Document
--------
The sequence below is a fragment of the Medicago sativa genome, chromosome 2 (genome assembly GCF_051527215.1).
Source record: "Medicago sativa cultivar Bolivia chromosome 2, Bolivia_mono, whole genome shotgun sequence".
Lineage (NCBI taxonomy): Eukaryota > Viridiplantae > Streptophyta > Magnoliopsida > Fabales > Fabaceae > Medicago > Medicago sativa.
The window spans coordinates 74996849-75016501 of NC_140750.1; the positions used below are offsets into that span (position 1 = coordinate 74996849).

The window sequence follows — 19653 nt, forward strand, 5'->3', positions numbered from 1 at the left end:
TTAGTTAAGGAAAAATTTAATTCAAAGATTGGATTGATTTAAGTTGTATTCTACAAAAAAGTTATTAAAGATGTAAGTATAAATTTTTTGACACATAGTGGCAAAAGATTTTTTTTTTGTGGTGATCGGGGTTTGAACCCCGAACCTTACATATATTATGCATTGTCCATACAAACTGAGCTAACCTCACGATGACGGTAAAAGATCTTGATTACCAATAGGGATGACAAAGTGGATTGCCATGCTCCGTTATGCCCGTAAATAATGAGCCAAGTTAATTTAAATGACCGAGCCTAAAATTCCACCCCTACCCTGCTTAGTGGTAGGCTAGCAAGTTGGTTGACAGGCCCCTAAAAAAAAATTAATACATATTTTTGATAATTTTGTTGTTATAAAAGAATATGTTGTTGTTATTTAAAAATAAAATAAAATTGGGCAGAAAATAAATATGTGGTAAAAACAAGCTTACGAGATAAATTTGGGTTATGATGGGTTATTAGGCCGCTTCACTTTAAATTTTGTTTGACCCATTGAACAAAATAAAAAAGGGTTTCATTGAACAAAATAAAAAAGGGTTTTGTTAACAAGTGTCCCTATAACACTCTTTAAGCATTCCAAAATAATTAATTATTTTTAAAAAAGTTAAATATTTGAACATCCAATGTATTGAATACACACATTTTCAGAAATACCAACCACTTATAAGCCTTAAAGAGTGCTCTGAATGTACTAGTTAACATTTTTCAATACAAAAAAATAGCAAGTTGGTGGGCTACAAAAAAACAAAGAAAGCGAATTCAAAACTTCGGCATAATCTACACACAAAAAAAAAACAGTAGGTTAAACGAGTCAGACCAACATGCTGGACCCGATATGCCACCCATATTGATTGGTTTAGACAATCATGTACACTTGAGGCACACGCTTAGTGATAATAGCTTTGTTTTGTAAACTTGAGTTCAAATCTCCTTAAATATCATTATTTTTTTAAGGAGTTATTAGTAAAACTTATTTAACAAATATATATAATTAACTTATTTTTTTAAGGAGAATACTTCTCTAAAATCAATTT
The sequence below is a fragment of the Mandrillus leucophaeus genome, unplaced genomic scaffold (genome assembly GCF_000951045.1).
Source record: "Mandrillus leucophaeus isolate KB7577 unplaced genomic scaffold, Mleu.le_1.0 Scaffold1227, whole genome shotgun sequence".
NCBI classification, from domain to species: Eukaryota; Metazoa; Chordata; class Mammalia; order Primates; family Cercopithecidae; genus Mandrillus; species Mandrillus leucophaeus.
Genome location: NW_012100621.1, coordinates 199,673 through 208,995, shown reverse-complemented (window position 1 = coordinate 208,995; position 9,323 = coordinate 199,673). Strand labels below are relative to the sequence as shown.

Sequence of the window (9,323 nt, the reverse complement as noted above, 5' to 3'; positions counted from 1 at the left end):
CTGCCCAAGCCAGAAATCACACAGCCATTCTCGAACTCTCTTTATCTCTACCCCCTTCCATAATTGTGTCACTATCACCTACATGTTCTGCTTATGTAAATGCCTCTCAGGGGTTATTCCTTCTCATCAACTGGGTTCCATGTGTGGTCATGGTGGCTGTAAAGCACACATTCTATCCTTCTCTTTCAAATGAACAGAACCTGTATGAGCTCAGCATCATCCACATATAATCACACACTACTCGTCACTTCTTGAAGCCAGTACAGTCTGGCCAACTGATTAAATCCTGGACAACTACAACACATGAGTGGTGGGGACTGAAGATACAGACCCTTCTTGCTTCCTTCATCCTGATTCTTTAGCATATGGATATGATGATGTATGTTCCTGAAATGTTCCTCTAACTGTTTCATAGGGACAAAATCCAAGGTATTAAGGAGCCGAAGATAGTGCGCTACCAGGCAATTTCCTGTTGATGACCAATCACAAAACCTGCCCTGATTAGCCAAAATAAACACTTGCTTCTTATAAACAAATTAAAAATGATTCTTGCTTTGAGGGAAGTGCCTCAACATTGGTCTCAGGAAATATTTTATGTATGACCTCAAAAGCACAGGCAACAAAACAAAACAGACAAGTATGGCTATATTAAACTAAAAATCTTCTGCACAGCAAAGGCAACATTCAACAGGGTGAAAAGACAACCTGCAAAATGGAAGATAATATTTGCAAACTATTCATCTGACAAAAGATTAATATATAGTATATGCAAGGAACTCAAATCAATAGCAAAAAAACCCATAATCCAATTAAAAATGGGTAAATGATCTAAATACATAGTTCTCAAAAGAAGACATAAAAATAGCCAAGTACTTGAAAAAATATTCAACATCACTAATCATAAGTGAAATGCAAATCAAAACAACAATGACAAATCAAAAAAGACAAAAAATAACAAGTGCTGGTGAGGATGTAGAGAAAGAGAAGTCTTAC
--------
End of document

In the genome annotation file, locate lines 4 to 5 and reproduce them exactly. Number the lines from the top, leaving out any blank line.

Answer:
The window spans coordinates 74996849-75016501 of NC_140750.1; the positions used below are offsets into that span (position 1 = coordinate 74996849).

The window sequence follows — 19653 nt, forward strand, 5'->3', positions numbered from 1 at the left end: